My second-biggest complaint is the ubiquity of comma splices. They infest the prose like lice, especially in Grubb’s scenes, and it drove me nuts.


As you might expect from a novel co-authored by Ed Greenwood, the unintentional theme for half of the book is sexism. The women in the A-plot are generally useless in one way or another: flighty, gossipy, shallow, weepy, cowardly, played mostly for sex appeal, thoroughly evil, and/or helpless victims. The people who move the plot along are all men — Vangerdahast, Aunadar Bleth, Giogioni Wyvernspur, Dauneth Marliir, etc. — and their attitude towards the women is often dismissive or patronizing.

He stepped inside, glancing critically at the gardens, and noted approvingly that Lady Wyvernspur seemed to have taken things strongly in hand.

Fuck off, Vangerdahast. She’s a badass who doesn’t need your approval of her gardening skills.

The only potentially active female character in the book is Alusair, Azoun’s headstrong youngest daughter, but she ends up being Sir Not-Appearing-In-This-Film — she gets a single scene at the beginning of the book explaining why she’s not going to be involved, then is sent far away and barely mentioned again. Same with her mother the Queen, who gets barely any screen time and is then unceremoniously ejected from the plot. Emthrara, a Harper who moonlights as a stripper, is irritatingly over-sexualized in a leering manner and doesn’t really do much aside from providing minor assistance here and there. The woman who feels most like an actual human here is Cat, Giogi’s wife, who’s a mage of significant ability who uses her powers to help Vangerdahast. (Unsurprisingly, she’s a character who was created by, and here mostly written by, Jeff Grubb.) Yet even she gets hardly enough scenes or lines to justify her presence.

Fortunately, the state of affairs in the historical sections is much better. Women are present as effective queens, dangerous foes, and brave court wizards. There’s less of the leering sexualization, and the Obarskyr royals’ lecherous tendency is often presented as a serious character flaw that causes problems rather than a minor peccadillo. It’s one of the many attributes that makes it obvious which author wrote which section.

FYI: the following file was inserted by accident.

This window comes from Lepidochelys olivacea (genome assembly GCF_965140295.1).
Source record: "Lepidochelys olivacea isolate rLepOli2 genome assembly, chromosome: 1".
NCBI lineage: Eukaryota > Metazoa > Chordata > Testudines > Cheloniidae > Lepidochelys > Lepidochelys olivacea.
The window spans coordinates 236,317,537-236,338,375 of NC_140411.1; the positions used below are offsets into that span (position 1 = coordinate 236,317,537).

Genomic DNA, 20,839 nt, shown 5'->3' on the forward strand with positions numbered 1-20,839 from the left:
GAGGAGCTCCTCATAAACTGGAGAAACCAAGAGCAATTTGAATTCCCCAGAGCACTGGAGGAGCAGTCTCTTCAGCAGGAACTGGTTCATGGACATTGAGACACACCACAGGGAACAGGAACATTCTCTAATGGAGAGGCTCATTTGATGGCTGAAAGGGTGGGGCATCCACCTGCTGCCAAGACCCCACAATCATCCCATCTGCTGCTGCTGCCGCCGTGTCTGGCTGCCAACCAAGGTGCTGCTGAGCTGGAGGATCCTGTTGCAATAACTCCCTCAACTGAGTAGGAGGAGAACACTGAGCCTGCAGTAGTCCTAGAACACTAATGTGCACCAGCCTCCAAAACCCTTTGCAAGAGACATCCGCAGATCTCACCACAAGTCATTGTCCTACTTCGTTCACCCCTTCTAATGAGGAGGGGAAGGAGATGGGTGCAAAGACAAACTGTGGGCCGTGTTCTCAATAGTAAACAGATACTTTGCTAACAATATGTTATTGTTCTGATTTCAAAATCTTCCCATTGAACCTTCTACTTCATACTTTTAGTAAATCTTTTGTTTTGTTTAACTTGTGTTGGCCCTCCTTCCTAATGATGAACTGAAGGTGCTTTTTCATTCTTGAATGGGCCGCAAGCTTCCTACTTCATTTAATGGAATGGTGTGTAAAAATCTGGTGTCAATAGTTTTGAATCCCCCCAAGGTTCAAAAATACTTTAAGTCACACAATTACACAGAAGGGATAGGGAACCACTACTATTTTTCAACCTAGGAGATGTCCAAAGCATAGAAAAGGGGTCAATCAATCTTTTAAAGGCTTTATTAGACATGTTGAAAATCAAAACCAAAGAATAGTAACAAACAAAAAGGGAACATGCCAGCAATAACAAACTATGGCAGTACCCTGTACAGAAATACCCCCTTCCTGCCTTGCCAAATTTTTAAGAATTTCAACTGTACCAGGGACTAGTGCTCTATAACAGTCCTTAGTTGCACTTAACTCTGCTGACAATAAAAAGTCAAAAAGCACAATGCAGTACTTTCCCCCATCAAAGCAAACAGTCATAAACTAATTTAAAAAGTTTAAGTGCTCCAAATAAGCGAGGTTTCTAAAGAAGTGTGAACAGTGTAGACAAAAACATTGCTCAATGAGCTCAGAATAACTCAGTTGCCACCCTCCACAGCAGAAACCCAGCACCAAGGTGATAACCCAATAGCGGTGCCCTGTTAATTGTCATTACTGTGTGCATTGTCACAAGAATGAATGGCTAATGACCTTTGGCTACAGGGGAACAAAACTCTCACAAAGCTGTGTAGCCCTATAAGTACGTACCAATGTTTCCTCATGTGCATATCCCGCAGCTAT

Politically speaking, the main theme is the conflict between monarchy and oligarchy, with Vangerdahast and the Obarskyrs representing the monarchical faction and a variety of uppity, grasping nobles spearheading the nascent oligarchic faction. It’s not a particularly compelling theme. In the historical sections, we see how much the country suffers when bad kings are in charge; in the modern sections, we see what awful human beings many of the nobility are. Since we see the worst sides of both, it seems like a pointless squabble between two bad forms of government. Under either system, it’s the quality of the people that matters.


Grade: B–

I’ve given this novel a rather hard time in this review. In the modern-day sections, the plot makes no sense and the characters are sketches. And yet… every time I found myself becoming irritated by the modern-day nonsense, I’d stumble onto a fun and engaging short story about the history of Cormyr that would reset my irritation counter for the next modern scene. Half of it is a good book, and the other half is at least mildly entertaining even when it’s rubbish. The structure is a fascinating experiment that mostly works quite well, and the pitch is much more interesting than just “heroes fight monsters,” even if its potential is poorly realized. I still found myself looking forward to picking the book back up after each time I put it down.